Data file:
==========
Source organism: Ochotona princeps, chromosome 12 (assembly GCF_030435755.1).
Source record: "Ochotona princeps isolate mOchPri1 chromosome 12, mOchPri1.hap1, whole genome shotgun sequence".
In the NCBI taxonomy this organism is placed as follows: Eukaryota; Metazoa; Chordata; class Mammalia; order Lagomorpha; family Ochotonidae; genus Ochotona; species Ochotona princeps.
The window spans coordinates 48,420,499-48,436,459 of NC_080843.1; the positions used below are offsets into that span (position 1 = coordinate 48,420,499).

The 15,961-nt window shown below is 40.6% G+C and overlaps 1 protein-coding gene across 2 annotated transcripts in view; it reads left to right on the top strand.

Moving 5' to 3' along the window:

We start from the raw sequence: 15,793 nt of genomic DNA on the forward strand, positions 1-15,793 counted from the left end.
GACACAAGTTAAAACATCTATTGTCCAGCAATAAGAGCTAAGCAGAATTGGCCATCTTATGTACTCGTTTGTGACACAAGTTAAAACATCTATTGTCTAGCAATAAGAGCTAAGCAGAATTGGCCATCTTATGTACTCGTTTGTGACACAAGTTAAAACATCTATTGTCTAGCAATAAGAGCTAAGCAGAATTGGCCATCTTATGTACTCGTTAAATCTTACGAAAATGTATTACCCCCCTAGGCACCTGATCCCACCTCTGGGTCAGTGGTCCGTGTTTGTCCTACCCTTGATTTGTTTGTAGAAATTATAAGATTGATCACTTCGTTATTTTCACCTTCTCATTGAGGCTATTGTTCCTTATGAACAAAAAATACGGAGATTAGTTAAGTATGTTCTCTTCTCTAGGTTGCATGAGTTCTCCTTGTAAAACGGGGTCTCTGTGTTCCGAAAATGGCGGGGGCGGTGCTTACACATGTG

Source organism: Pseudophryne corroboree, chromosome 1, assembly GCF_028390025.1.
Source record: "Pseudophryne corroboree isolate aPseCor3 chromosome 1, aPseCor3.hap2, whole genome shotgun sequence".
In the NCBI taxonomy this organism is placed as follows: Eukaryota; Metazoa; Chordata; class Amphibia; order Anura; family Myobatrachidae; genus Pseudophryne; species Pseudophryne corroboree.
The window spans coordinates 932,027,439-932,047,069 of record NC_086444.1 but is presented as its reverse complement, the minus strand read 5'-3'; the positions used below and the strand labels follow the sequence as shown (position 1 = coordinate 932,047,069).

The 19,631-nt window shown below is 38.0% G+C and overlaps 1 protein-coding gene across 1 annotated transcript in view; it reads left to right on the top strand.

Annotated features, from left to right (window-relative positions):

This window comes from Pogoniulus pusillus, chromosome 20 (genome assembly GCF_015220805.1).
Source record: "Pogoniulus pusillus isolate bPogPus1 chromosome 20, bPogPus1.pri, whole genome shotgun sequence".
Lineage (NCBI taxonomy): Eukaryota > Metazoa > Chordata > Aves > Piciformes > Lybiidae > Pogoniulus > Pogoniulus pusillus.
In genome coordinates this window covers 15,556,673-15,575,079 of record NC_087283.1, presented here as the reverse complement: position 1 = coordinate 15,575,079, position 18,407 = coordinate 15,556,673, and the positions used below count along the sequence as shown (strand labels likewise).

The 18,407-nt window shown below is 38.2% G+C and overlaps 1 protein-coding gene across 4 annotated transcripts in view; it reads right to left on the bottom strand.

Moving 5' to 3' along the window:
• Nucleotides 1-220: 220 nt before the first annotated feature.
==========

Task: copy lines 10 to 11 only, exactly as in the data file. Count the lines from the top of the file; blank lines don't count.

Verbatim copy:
Source record: "Pseudophryne corroboree isolate aPseCor3 chromosome 1, aPseCor3.hap2, whole genome shotgun sequence".
In the NCBI taxonomy this organism is placed as follows: Eukaryota; Metazoa; Chordata; class Amphibia; order Anura; family Myobatrachidae; genus Pseudophryne; species Pseudophryne corroboree.